Thawing permafrost releases old greenhouse gas

July 19, 2017
View out of the window of the research aircraft Polar 5 during the flight campaign over the Mackenzie Delta. Credit: Picture: T. Sachs, GFZ

The thawing permafrost soils in the Arctic regions might contribute to the greenhouse effect in two respects: On the one hand, rising temperatures lead to higher microbial methane production close to the surface. On the other hand, the thawing subsurface opens pathways for old, geologic methane. This is shown in a study in the Mackenzie Delta (Canada), conducted by scientists from the German Research Centre for Geosciences GFZ, the Alfred Wegener Institute, Helmholtz Centre for Polar and Marine Research (AWI) and partners in the U.S. The study is published in the journal Scientific Reports.

Arctic permafrost acts like a gigantic cap of frozen material over mineral resources and fossil fuels. Scientists apprehend that thawing permafrost could lead to rising . "We wanted to find out how much methane is released in a region and were looking for spatial patterns in gas emissions," says lead author Katrin Kohnert from GFZ´s section for Remote Sensing. In order to do so, a team led by GFZ scientist Torsten Sachs performed a study in a 10,000 square kilometers wide area in Northern Canada. Using the research aircraft Polar 5 of AWI, the scientists conducted airborne measurements of gas concentrations in the air during two extensive flight campaigns in summer 2012 and 2013, respectively.

The result was a high-resolution (100 m x 100 m) methane flux map of the Mackenzie Delta. "We found strong emissions solely where the permafrost is discontinuous, meaning parts where the permafrost contains areas that are thawed permanently," says Katrin Kohnert. "We think that the methane comes predominantly from deeper geologic sources and not from recent microbial activity close to the surface." Even though the hotspots only occur on about 1 percent of the area, they contribute 17 percent to the annual methane emission estimate of the study area.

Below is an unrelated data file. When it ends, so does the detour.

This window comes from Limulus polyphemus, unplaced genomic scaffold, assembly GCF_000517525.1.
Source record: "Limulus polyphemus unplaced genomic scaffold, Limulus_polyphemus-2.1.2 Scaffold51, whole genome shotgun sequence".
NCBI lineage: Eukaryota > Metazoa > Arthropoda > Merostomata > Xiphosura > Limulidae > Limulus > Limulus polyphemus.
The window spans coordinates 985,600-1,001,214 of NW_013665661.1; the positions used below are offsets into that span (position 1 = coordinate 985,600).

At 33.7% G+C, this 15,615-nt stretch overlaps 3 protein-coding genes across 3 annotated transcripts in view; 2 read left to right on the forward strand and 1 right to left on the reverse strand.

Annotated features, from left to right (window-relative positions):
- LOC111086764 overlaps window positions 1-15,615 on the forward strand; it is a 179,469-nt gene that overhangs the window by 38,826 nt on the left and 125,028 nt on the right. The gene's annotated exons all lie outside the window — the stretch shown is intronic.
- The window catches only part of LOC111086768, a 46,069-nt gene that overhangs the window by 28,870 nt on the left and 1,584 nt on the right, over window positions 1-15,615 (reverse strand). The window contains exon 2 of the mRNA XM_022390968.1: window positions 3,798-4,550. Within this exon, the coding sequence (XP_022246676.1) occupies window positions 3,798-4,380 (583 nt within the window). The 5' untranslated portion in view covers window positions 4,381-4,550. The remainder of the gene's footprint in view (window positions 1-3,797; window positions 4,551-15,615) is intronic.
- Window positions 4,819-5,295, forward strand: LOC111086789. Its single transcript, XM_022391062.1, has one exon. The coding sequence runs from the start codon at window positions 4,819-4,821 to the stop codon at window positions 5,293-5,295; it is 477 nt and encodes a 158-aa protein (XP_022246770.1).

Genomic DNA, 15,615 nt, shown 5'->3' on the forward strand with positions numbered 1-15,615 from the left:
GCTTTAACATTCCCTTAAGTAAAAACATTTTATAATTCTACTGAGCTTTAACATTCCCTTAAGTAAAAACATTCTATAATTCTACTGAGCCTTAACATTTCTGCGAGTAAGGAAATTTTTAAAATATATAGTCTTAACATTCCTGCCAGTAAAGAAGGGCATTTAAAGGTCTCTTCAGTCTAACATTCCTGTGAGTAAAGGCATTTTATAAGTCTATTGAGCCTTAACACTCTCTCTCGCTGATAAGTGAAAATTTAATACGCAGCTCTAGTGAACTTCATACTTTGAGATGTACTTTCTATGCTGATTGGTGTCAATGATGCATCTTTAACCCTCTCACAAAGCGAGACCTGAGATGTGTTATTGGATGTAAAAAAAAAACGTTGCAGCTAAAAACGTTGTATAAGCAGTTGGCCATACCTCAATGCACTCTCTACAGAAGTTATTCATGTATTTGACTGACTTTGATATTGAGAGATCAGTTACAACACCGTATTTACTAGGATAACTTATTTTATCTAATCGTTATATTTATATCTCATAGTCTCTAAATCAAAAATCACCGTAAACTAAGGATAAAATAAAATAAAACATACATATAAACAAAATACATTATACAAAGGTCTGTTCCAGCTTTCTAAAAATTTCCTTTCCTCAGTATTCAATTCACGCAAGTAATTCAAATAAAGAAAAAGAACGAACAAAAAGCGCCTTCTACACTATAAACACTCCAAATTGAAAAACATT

The conclusion of the authors: The warming climate triggers not only the natural production of biogenic , it can also lead to stronger emissions of fossil gas. This contributes significantly to the permafrost-carbon-climate feedback. Kohnert: "Therefore, permafrost areas vulnerable to thawing warrant much more attention."

Map of the methane fluxes in the northern part of the study area. Credit: B. Juhls, GFZ

Explore further: Monitoring changes in wetland extent can help predict the rate of climate change

More information: Katrin Kohnert et al, Strong geologic methane emissions from discontinuous terrestrial permafrost in the Mackenzie Delta, Canada, Scientific Reports (2017). DOI: 10.1038/s41598-017-05783-2

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